posted on Oct, 20 2006 @ 12:22 PM
People behave differently depending on the situation they're in. A kid who is shy or verbally abusive at school will behave differently in a group
where the dynamics are different. Before starting, talk to school counselors and talk to police officers who work with these groups. Plan activities
(the less free time the better you'll be), mix the groups and be sure that you have a good proportion of adults to kids.
And read! Read everything you can find on the subject! If you have the time to read academic papers, go to scholar.google.com...
and look for
papers on these topics.
A "troubled child" is made up of many components. They may have issues like ADHD or ADD or be unable to read. They may have visual problems or
other learning problems. They may be high-functioning autistic. They may be schizophrenic. Many will be depressed.
Talk to the schools where they come from -- there will usually be one teacher there who has managed to reach the kid or who has insights about them.
Ask them for their opinions.
And good luck, and do tell us about it! It's a WONDERFUL thing that you're doing, and something that's desperately needed! I agree with the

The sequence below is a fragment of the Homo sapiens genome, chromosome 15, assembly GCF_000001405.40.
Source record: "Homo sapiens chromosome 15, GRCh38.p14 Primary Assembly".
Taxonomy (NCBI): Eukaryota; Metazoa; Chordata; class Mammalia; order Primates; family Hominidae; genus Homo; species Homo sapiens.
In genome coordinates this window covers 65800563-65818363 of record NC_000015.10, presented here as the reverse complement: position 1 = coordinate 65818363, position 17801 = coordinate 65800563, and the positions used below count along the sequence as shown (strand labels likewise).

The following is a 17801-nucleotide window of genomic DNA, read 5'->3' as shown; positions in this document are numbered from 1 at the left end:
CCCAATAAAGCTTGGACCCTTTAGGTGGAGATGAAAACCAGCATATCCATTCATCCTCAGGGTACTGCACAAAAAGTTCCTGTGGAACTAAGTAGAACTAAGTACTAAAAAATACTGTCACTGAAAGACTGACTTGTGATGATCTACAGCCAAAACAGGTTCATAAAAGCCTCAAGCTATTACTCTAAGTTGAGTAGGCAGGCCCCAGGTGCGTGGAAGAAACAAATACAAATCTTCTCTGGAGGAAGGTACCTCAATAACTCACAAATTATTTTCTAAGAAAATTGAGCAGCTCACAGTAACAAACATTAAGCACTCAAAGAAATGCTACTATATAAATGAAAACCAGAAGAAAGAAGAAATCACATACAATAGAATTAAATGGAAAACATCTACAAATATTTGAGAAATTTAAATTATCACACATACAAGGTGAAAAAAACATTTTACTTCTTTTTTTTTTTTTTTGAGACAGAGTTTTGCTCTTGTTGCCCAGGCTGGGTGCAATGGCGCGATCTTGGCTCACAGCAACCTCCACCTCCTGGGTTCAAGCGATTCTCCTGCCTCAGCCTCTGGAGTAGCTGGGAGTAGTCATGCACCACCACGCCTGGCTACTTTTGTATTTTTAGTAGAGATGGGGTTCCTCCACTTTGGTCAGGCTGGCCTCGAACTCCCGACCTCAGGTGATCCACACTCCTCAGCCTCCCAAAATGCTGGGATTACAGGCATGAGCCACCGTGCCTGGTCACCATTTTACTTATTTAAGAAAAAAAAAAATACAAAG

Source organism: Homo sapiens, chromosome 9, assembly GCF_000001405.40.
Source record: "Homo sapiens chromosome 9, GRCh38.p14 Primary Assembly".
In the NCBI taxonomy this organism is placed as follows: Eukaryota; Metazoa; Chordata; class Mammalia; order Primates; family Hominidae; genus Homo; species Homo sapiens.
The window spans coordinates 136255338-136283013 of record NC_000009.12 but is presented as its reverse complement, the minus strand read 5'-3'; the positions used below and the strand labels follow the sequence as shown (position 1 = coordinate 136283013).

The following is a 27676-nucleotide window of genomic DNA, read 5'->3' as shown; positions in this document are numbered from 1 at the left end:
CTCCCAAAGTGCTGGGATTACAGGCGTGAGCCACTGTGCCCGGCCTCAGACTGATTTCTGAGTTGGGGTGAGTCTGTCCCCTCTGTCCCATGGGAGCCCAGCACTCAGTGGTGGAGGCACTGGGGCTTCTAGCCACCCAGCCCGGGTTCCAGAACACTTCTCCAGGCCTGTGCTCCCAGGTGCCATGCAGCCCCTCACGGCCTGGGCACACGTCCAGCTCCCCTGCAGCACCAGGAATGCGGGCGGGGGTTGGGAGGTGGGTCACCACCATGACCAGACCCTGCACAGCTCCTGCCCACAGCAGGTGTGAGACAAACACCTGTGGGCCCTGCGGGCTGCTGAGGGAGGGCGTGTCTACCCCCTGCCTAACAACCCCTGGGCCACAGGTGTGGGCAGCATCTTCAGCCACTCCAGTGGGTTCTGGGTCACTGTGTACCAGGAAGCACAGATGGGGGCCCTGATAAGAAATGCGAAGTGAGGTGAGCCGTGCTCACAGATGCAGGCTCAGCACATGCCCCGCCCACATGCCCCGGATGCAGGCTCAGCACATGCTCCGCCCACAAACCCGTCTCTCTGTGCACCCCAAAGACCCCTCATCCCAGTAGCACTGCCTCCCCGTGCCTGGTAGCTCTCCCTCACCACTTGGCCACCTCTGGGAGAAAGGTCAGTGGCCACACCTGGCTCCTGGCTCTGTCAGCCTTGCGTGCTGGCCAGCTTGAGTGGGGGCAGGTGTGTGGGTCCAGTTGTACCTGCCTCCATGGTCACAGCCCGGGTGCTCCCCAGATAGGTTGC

advice on teaching them to care for animals (another good project is raising a puppy to become a guide dog or service dog.) Teaching them to train
dogs to do something like walk on a leash, sit, stay, etc is also rewarding for the kid (and the person whose dog gets trained) is another good skill,
and one that can translate into a job function.
(on a side track, there are dogs who do "athletic competitions" (can't think of what they're called, but someone will) -- learning how to teach
dogs to do unusual things like run through a tunnel, weave around a pattern of stakes, run to a point and stop, etc... that's often a very
interesting and useful project for a kid. Raises self esteem and can motivate them to learn to read and study more.)